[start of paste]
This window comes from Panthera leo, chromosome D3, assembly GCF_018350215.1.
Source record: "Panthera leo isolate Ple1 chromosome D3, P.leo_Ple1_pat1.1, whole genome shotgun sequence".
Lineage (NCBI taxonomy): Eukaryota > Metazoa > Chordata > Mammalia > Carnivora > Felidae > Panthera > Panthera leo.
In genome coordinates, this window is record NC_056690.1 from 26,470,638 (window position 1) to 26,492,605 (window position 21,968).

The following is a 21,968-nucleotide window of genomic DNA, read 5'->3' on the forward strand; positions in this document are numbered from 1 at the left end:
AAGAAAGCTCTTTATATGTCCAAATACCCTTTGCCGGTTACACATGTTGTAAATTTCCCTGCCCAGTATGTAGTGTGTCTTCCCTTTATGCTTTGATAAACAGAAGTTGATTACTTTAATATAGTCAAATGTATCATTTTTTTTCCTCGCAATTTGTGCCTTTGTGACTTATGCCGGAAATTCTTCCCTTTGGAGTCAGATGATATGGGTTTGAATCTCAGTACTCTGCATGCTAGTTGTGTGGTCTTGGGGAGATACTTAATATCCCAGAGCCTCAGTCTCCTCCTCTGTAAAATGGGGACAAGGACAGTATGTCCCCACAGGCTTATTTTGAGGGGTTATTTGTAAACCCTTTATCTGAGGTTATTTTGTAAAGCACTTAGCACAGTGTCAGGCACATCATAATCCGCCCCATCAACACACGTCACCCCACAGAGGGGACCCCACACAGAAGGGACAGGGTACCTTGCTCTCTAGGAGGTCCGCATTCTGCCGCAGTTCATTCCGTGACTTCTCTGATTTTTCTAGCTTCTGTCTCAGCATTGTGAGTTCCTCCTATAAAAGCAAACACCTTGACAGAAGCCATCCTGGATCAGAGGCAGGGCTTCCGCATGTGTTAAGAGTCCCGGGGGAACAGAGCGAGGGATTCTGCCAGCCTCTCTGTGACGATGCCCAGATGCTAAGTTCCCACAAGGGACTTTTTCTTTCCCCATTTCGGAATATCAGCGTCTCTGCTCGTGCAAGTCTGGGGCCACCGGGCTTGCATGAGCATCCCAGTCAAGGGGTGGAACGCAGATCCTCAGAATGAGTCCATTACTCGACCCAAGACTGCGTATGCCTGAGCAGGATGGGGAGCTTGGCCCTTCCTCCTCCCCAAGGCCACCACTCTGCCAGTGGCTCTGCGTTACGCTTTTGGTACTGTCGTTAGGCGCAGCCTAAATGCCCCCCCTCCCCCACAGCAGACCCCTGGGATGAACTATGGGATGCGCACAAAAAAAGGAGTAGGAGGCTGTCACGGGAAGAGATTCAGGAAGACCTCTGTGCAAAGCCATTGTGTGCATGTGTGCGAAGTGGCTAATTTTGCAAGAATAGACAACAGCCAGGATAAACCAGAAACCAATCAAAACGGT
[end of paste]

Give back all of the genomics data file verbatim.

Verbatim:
This window comes from Panthera leo, chromosome D3, assembly GCF_018350215.1.
Source record: "Panthera leo isolate Ple1 chromosome D3, P.leo_Ple1_pat1.1, whole genome shotgun sequence".
Lineage (NCBI taxonomy): Eukaryota > Metazoa > Chordata > Mammalia > Carnivora > Felidae > Panthera > Panthera leo.
In genome coordinates, this window is record NC_056690.1 from 26,470,638 (window position 1) to 26,492,605 (window position 21,968).

The following is a 21,968-nucleotide window of genomic DNA, read 5'->3' on the forward strand; positions in this document are numbered from 1 at the left end:
AAGAAAGCTCTTTATATGTCCAAATACCCTTTGCCGGTTACACATGTTGTAAATTTCCCTGCCCAGTATGTAGTGTGTCTTCCCTTTATGCTTTGATAAACAGAAGTTGATTACTTTAATATAGTCAAATGTATCATTTTTTTTCCTCGCAATTTGTGCCTTTGTGACTTATGCCGGAAATTCTTCCCTTTGGAGTCAGATGATATGGGTTTGAATCTCAGTACTCTGCATGCTAGTTGTGTGGTCTTGGGGAGATACTTAATATCCCAGAGCCTCAGTCTCCTCCTCTGTAAAATGGGGACAAGGACAGTATGTCCCCACAGGCTTATTTTGAGGGGTTATTTGTAAACCCTTTATCTGAGGTTATTTTGTAAAGCACTTAGCACAGTGTCAGGCACATCATAATCCGCCCCATCAACACACGTCACCCCACAGAGGGGACCCCACACAGAAGGGACAGGGTACCTTGCTCTCTAGGAGGTCCGCATTCTGCCGCAGTTCATTCCGTGACTTCTCTGATTTTTCTAGCTTCTGTCTCAGCATTGTGAGTTCCTCCTATAAAAGCAAACACCTTGACAGAAGCCATCCTGGATCAGAGGCAGGGCTTCCGCATGTGTTAAGAGTCCCGGGGGAACAGAGCGAGGGATTCTGCCAGCCTCTCTGTGACGATGCCCAGATGCTAAGTTCCCACAAGGGACTTTTTCTTTCCCCATTTCGGAATATCAGCGTCTCTGCTCGTGCAAGTCTGGGGCCACCGGGCTTGCATGAGCATCCCAGTCAAGGGGTGGAACGCAGATCCTCAGAATGAGTCCATTACTCGACCCAAGACTGCGTATGCCTGAGCAGGATGGGGAGCTTGGCCCTTCCTCCTCCCCAAGGCCACCACTCTGCCAGTGGCTCTGCGTTACGCTTTTGGTACTGTCGTTAGGCGCAGCCTAAATGCCCCCCCTCCCCCACAGCAGACCCCTGGGATGAACTATGGGATGCGCACAAAAAAAGGAGTAGGAGGCTGTCACGGGAAGAGATTCAGGAAGACCTCTGTGCAAAGCCATTGTGTGCATGTGTGCGAAGTGGCTAATTTTGCAAGAATAGACAACAGCCAGGATAAACCAGAAACCAATCAAAACGGT